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The changing role of social media in electoral processes

PUBLISHED:
20/04/2014
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“Media, civil society and electoral observers” was one of the topics addressed in a 5-day conference, organized by the Electoral Commission (EC) and United Nations Development Programme (UNDP) Joint Task Force on Electoral Assistance, held at the Dead Sea in Jordan, on 7–11 April 2014.

Credible elections are not possible without freedom of expression in a country, equitable access of candidates to the media and objective and neutral reporting. Over the past several years online social media has played a prominent role in the way in which we communicate and, interestingly, is playing an increasingly important role in the field of voter information. As the digital age blossoms, social media has great potential to become a hugely valuable and effective voter education tool for Electoral Management Bodies (EMBs).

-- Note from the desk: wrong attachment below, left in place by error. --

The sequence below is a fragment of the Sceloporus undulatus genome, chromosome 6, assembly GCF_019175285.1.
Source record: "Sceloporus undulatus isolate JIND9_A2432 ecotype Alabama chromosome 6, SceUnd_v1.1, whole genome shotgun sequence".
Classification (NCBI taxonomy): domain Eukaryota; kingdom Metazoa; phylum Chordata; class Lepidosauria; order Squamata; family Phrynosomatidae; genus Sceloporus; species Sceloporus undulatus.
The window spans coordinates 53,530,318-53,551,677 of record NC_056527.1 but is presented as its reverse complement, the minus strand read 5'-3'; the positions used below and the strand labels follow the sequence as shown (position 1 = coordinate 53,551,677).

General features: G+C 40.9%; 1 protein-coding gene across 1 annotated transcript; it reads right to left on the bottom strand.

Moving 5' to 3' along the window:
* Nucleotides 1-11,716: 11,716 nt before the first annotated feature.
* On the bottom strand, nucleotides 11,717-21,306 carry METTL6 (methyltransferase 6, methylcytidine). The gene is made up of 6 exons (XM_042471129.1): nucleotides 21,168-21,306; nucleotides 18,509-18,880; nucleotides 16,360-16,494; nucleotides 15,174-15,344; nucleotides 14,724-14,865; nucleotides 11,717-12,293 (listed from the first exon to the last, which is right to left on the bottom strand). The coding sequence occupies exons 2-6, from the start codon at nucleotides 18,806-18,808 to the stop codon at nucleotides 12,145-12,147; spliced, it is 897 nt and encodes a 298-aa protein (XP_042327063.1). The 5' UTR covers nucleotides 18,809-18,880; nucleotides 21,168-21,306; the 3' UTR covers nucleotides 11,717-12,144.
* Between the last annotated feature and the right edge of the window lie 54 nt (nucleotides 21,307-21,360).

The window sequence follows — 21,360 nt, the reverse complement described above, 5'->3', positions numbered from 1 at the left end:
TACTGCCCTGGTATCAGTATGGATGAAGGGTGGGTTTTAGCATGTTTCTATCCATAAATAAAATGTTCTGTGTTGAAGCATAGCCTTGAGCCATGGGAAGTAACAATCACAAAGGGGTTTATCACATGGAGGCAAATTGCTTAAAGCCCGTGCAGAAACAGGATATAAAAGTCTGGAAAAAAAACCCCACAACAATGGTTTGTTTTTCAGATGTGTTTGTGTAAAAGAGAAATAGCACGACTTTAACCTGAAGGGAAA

At the conference, International IDEA’s Annette M. Fath-Lihic, Senior Programme Manager for Electoral Processes, gave a presentation on the role of social media in the electoral process and promoted the Institute’s latest publication on this topic, Social Media: A Practical Guide for Electoral Management Bodies. This Guide informs EMBs on the ways in which social media can be used to increase the participation of the electorate, boost communication, engage all members of the community, and improve transparency and trust throughout the electoral cycle.

Under the patronage of His Majesty King Abdullah II ibn al-Hussein of Jordan, the overall theme of the EC-UNDP Task Force on Electoral Assistance conference was Reinforcing credibility and acceptance of electoral processes: The role of electoral stakeholders and electoral administrations. The event brought together 250 participants, including EMBs from around the world, MPs, political party representatives, media associations, CSOs, UNDP staff, staff from EU Delegations and staff from international donor agencies and regional organizations active in electoral assistance and electoral observation.